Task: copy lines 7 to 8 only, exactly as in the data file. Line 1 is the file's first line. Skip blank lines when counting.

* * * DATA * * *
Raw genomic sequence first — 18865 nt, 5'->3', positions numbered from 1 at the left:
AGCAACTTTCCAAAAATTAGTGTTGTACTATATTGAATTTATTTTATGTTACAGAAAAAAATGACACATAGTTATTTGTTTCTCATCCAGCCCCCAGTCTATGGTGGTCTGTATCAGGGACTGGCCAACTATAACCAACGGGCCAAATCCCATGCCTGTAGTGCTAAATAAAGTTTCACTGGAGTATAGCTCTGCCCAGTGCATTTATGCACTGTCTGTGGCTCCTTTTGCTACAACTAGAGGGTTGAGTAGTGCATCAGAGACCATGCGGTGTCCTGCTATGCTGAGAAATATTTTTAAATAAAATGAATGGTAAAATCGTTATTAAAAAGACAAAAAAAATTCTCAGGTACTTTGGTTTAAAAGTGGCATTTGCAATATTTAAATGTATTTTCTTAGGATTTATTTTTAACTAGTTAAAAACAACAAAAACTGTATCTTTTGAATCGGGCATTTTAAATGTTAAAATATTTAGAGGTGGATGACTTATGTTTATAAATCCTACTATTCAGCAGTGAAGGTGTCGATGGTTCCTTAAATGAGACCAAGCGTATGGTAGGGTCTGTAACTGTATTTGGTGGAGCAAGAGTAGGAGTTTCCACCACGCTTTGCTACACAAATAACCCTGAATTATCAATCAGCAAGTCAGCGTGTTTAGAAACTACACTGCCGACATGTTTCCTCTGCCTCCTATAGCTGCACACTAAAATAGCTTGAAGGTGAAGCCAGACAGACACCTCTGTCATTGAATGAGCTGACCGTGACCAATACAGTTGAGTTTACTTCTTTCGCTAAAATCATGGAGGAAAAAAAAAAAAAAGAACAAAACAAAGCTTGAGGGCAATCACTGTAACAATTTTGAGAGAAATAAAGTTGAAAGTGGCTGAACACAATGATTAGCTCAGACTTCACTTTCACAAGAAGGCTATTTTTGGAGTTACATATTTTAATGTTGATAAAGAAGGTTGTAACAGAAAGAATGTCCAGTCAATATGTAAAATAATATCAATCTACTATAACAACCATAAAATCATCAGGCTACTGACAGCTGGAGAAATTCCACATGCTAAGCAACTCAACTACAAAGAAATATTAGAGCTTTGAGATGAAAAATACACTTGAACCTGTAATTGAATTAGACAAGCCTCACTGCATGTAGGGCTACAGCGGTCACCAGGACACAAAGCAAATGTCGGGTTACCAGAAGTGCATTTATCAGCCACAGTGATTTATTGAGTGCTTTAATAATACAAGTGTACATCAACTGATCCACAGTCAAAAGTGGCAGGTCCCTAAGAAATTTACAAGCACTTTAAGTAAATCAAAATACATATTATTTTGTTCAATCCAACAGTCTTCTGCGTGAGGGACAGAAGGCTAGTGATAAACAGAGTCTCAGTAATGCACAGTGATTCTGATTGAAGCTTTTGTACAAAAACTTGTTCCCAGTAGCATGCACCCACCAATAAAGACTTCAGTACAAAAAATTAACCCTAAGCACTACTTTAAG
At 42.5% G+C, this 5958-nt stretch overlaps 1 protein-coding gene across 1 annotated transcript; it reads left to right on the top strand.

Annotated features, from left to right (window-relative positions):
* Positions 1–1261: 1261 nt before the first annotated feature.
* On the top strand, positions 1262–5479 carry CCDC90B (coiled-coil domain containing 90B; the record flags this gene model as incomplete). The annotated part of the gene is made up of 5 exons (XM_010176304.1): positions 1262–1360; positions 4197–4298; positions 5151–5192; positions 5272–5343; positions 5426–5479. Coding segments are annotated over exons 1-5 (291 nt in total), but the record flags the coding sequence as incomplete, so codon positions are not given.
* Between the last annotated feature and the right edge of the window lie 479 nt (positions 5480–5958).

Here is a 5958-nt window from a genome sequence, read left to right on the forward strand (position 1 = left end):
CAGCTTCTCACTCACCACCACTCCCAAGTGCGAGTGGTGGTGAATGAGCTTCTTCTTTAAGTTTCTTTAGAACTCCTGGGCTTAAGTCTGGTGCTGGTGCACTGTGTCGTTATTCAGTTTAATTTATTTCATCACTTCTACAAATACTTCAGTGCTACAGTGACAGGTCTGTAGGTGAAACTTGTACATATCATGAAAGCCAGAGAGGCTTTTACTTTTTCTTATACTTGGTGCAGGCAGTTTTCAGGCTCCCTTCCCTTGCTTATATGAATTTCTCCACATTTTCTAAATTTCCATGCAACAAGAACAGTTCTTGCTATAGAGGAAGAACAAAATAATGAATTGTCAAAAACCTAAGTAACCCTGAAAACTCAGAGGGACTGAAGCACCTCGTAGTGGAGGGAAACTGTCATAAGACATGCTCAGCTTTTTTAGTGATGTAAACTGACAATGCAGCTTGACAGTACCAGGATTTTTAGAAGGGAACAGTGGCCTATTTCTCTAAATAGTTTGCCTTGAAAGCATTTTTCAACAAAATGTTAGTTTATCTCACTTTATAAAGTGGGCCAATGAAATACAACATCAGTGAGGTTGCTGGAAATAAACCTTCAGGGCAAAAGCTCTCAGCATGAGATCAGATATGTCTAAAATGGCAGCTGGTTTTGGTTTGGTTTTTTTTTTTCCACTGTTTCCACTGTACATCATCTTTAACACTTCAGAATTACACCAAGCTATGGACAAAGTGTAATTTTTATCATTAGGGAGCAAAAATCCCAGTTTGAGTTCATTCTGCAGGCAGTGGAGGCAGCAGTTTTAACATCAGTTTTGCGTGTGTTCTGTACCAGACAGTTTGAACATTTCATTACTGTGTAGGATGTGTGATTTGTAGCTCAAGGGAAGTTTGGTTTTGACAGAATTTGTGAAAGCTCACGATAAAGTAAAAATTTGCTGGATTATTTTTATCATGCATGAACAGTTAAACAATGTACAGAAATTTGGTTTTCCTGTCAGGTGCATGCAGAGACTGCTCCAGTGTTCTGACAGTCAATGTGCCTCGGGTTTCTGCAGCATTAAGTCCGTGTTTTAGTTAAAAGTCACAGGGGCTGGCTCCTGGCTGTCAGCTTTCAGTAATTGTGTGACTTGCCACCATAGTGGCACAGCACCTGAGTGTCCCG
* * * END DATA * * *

* Between the last annotated feature and the right edge of the window lie 479 nt (positions 5480–5958).

Here is a 5958-nt window from a genome sequence, read left to right on the forward strand (position 1 = left end):